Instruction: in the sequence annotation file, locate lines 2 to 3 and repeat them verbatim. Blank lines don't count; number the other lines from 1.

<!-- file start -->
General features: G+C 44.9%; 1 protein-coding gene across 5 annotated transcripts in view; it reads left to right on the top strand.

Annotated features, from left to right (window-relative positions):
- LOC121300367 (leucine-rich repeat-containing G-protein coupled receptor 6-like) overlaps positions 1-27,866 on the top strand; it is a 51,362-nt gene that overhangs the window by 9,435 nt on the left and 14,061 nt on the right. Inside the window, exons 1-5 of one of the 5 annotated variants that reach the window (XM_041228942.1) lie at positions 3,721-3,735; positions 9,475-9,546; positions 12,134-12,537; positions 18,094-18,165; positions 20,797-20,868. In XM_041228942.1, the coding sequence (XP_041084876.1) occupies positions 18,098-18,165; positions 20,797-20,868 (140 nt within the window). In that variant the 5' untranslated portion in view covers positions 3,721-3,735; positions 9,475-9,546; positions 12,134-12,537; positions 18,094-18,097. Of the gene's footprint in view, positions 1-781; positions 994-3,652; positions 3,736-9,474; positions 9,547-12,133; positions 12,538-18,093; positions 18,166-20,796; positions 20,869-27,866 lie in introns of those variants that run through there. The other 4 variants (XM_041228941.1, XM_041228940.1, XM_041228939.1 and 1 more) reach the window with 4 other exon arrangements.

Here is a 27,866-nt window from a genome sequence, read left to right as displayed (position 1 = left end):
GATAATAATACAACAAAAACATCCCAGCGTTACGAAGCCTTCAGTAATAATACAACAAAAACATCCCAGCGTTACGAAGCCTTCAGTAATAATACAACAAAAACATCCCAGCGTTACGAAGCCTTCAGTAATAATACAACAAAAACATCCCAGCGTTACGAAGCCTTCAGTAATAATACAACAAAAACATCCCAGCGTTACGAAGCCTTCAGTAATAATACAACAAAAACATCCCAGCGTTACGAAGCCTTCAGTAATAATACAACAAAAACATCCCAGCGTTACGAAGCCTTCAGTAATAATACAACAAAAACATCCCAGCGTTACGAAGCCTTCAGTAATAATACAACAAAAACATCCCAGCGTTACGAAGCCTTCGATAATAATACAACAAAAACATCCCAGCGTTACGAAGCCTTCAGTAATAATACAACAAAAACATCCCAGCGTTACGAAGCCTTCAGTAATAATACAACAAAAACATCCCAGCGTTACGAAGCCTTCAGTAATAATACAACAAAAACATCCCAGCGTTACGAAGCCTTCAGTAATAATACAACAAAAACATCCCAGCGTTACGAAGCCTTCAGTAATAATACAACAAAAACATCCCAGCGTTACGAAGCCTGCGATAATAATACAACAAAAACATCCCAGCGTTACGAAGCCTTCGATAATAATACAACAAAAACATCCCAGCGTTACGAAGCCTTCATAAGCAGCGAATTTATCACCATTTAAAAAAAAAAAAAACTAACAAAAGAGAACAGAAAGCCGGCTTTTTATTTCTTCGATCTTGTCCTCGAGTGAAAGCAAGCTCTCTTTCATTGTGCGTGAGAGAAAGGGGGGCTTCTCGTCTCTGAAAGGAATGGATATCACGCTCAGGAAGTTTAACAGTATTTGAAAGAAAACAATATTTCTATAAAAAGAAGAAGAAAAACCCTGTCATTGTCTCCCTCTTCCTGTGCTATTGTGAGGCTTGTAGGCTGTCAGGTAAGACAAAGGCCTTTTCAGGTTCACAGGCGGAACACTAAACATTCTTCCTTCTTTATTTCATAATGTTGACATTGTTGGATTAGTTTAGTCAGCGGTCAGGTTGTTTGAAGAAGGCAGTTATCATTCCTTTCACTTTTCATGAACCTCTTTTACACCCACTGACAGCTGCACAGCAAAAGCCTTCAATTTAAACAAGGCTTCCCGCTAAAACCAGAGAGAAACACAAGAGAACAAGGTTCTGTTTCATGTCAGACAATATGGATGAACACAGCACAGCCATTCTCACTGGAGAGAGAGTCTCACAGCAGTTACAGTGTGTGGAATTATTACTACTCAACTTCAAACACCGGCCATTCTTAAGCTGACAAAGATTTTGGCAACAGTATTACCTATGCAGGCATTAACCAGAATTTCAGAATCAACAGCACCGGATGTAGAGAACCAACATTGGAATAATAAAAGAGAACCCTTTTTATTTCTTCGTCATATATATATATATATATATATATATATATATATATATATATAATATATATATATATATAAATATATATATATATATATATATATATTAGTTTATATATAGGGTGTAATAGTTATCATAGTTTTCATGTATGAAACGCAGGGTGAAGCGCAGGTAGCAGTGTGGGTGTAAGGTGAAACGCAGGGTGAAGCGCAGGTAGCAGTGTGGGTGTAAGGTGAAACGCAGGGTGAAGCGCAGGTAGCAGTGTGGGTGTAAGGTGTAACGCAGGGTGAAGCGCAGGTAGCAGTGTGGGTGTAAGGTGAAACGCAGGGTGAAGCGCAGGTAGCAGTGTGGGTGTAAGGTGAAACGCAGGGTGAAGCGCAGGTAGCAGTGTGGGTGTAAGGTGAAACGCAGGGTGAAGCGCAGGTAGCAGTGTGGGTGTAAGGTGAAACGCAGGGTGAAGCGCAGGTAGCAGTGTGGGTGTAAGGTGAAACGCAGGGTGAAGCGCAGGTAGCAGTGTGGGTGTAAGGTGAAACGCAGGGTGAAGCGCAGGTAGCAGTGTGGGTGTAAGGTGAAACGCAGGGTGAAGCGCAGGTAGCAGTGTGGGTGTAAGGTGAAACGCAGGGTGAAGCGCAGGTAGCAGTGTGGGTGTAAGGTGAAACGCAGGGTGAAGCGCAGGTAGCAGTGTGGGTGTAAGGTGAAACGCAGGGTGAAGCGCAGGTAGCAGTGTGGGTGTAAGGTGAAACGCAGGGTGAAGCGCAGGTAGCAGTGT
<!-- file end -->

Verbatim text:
Annotated features, from left to right (window-relative positions):
- LOC121300367 (leucine-rich repeat-containing G-protein coupled receptor 6-like) overlaps positions 1-27,866 on the top strand; it is a 51,362-nt gene that overhangs the window by 9,435 nt on the left and 14,061 nt on the right. Inside the window, exons 1-5 of one of the 5 annotated variants that reach the window (XM_041228942.1) lie at positions 3,721-3,735; positions 9,475-9,546; positions 12,134-12,537; positions 18,094-18,165; positions 20,797-20,868. In XM_041228942.1, the coding sequence (XP_041084876.1) occupies positions 18,098-18,165; positions 20,797-20,868 (140 nt within the window). In that variant the 5' untranslated portion in view covers positions 3,721-3,735; positions 9,475-9,546; positions 12,134-12,537; positions 18,094-18,097. Of the gene's footprint in view, positions 1-781; positions 994-3,652; positions 3,736-9,474; positions 9,547-12,133; positions 12,538-18,093; positions 18,166-20,796; positions 20,869-27,866 lie in introns of those variants that run through there. The other 4 variants (XM_041228941.1, XM_041228940.1, XM_041228939.1 and 1 more) reach the window with 4 other exon arrangements.